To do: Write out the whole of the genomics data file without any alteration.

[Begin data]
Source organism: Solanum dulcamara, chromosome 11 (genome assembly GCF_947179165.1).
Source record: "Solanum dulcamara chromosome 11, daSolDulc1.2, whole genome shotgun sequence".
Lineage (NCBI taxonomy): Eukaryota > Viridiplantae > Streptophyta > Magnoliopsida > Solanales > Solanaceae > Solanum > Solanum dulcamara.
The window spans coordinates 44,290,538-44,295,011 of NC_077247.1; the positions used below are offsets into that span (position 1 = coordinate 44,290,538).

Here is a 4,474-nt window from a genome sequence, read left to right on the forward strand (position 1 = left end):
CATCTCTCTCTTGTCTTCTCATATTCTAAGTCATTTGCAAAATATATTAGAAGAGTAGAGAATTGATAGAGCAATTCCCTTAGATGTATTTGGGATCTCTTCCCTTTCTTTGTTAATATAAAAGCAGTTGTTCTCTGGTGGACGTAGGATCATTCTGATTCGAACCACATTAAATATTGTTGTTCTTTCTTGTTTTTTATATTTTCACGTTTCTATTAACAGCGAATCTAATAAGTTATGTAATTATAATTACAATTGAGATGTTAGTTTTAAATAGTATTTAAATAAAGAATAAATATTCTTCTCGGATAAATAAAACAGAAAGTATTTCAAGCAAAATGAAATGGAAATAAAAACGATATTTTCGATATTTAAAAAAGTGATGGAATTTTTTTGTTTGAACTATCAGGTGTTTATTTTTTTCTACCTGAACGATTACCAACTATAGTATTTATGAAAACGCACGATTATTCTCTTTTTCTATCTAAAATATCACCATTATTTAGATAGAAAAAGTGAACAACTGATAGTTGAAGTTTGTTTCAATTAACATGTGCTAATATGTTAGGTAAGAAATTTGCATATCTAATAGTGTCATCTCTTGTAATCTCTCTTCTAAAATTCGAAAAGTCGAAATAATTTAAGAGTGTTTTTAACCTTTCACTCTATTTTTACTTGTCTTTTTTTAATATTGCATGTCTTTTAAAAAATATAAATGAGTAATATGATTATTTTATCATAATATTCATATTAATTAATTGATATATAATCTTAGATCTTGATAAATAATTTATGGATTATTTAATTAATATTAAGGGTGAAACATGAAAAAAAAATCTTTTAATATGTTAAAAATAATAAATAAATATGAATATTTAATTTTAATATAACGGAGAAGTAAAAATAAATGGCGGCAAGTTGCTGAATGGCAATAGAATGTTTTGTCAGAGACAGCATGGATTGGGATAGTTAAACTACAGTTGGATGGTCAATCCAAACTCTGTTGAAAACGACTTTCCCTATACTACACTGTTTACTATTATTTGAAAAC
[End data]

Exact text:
Source organism: Solanum dulcamara, chromosome 11 (genome assembly GCF_947179165.1).
Source record: "Solanum dulcamara chromosome 11, daSolDulc1.2, whole genome shotgun sequence".
Lineage (NCBI taxonomy): Eukaryota > Viridiplantae > Streptophyta > Magnoliopsida > Solanales > Solanaceae > Solanum > Solanum dulcamara.
The window spans coordinates 44,290,538-44,295,011 of NC_077247.1; the positions used below are offsets into that span (position 1 = coordinate 44,290,538).

Here is a 4,474-nt window from a genome sequence, read left to right on the forward strand (position 1 = left end):
CATCTCTCTCTTGTCTTCTCATATTCTAAGTCATTTGCAAAATATATTAGAAGAGTAGAGAATTGATAGAGCAATTCCCTTAGATGTATTTGGGATCTCTTCCCTTTCTTTGTTAATATAAAAGCAGTTGTTCTCTGGTGGACGTAGGATCATTCTGATTCGAACCACATTAAATATTGTTGTTCTTTCTTGTTTTTTATATTTTCACGTTTCTATTAACAGCGAATCTAATAAGTTATGTAATTATAATTACAATTGAGATGTTAGTTTTAAATAGTATTTAAATAAAGAATAAATATTCTTCTCGGATAAATAAAACAGAAAGTATTTCAAGCAAAATGAAATGGAAATAAAAACGATATTTTCGATATTTAAAAAAGTGATGGAATTTTTTTGTTTGAACTATCAGGTGTTTATTTTTTTCTACCTGAACGATTACCAACTATAGTATTTATGAAAACGCACGATTATTCTCTTTTTCTATCTAAAATATCACCATTATTTAGATAGAAAAAGTGAACAACTGATAGTTGAAGTTTGTTTCAATTAACATGTGCTAATATGTTAGGTAAGAAATTTGCATATCTAATAGTGTCATCTCTTGTAATCTCTCTTCTAAAATTCGAAAAGTCGAAATAATTTAAGAGTGTTTTTAACCTTTCACTCTATTTTTACTTGTCTTTTTTTAATATTGCATGTCTTTTAAAAAATATAAATGAGTAATATGATTATTTTATCATAATATTCATATTAATTAATTGATATATAATCTTAGATCTTGATAAATAATTTATGGATTATTTAATTAATATTAAGGGTGAAACATGAAAAAAAAATCTTTTAATATGTTAAAAATAATAAATAAATATGAATATTTAATTTTAATATAACGGAGAAGTAAAAATAAATGGCGGCAAGTTGCTGAATGGCAATAGAATGTTTTGTCAGAGACAGCATGGATTGGGATAGTTAAACTACAGTTGGATGGTCAATCCAAACTCTGTTGAAAACGACTTTCCCTATACTACACTGTTTACTATTATTTGAAAAC